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'Human Project' Study Will Ask 10,000 New Yorkers to Share Life's Data

The $15 million-a-year project will start with tests of everything from blood to genetics to IQ

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    'Human Project' Study Will Ask 10,000 New Yorkers to Share Life's Data
    AP Photo/Mark Lennihan
    People walk through the Oculus at the World Trade Center, Friday, June 16, 2017, in New York. Researchers are gearing up to start recruiting 10,000 New Yorkers early next year for a study so sweeping it's called "The Human Project." They'll be asked to share a trove of personal information, from cellphone locations and credit-card swipes to blood samples and life-changing events. For 20 years. The idea is to channel different data streams into a river of insight on health, aging, education and many other aspects of human life.

    Wanted: 10,000 New Yorkers interested in advancing science by sharing a trove of personal information, from cellphone locations and credit-card swipes to blood samples and life-changing events. For 20 years.

    Researchers are gearing up to start recruiting participants from across the city next year for a study so sweeping it's called "The Human Project ." It aims to channel different data streams into a river of insight on health, aging, education and many other aspects of human life.

    "That's what we're all about: putting the holistic picture together," says project director Dr. Paul Glimcher, a New York University neural science, economics and psychology professor.

    There have been other "big data" health studies, and the National Institutes of Health plans to start full-scale recruitment as soon as this fall for a million-person project intended to foster individualized treatment.

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    But the $15 million-a-year Human Project is breaking ground with the scope of individual data it plans to collect simultaneously, says Dr. Vasant Dhar, editor-in-chief of the journal Big Data, which published a 2015 paper about the project.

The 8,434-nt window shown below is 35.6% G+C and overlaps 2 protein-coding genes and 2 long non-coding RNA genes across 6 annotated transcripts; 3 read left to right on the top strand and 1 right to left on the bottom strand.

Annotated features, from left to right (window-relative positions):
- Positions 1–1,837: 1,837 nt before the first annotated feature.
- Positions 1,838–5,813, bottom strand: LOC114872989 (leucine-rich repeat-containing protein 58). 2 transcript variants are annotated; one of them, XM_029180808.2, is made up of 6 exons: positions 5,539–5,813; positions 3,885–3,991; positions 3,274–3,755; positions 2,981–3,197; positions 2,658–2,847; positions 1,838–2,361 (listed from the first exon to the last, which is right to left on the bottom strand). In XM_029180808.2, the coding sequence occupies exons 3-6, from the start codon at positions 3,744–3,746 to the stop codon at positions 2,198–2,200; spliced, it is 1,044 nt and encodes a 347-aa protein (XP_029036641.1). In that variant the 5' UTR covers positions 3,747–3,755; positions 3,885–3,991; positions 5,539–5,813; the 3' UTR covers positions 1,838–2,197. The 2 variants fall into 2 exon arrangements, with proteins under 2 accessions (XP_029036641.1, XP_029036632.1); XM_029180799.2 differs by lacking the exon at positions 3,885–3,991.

"It is very ambitious," the NYU information systems professor says.

    Participants will be invited to join; researchers are tapping survey science to create a demographically representative group.

    They'll start with tests of everything from blood to genetics to IQ. They'll be asked for access to medical, financial and educational records, as well as cellphone data such as location and the numbers they call and text. They'll also be given wearable activity trackers, special scales, and surveys via smartphone. Follow-up blood and urine tests - and an at-home fecal sample - will be requested every three years.

    Participants get $500 per family for enrolling, plus a say in directing some charitable money to community projects.

    Researchers hope the results will illuminate the interplay between health, behavior and circumstances, potentially shedding new light on conditions ranging from asthma to Alzheimer's disease.

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    Their excitement comes with the responsibility of safeguarding the digital savings of a lifetime.

    Protections include multiple rounds of encryption and firewalls. Outside researchers won't be able to see any raw data, just anonymized subsets limited to the information they need. They'll take nothing with them but their analyses - by hand, since the analyzing computers aren't connected to the internet, Glimcher said.

    Lee Tien, a senior staff attorney at the digital rights group Electronic Frontier Foundation, credits the Human Project researchers with taking security seriously. But he wonders whether authorities might seek to get at the information for investigations, though Glimcher maintains that the researchers could protect it from anything but major terrorism probes.

    Glimcher knows The Human Project aspires boldly. In fact, its frequently-asked-questions list includes: "Is this possible? Are you crazy?"

    He points to one of medicine's most storied research efforts: The Framingham Heart Study , launched in 1948. Some 15,000 residents of Framingham, Massachusetts, have been examined over the years. The initiative has fueled more than 1,200 studies and revealed that blood pressure, cholesterol and smoking were linked to heart disease risk.

    "If we could be seen as having contributed to American health care and well-being and education in the United States in the way that Framingham did, but magnified a hundredfold by the tools of today's data, what a fantastic accomplishment that would be," says Glimcher.

    Nancy Spinale knows what it takes to be part of an accomplishment like that.

    Her parents joined the Framingham study in 1948, she in 1971 and her husband and four children since then. Now 75 and living on Cape Cod, the retired teacher still undergoes an hourslong follow-up exam and interview every couple of years.

    Her loved ones have gotten some personally useful information from exams. And she's gotten the pride of seeing studies come out, with information that could help everyone's health.

    "That's the 'wow' feeling," she says.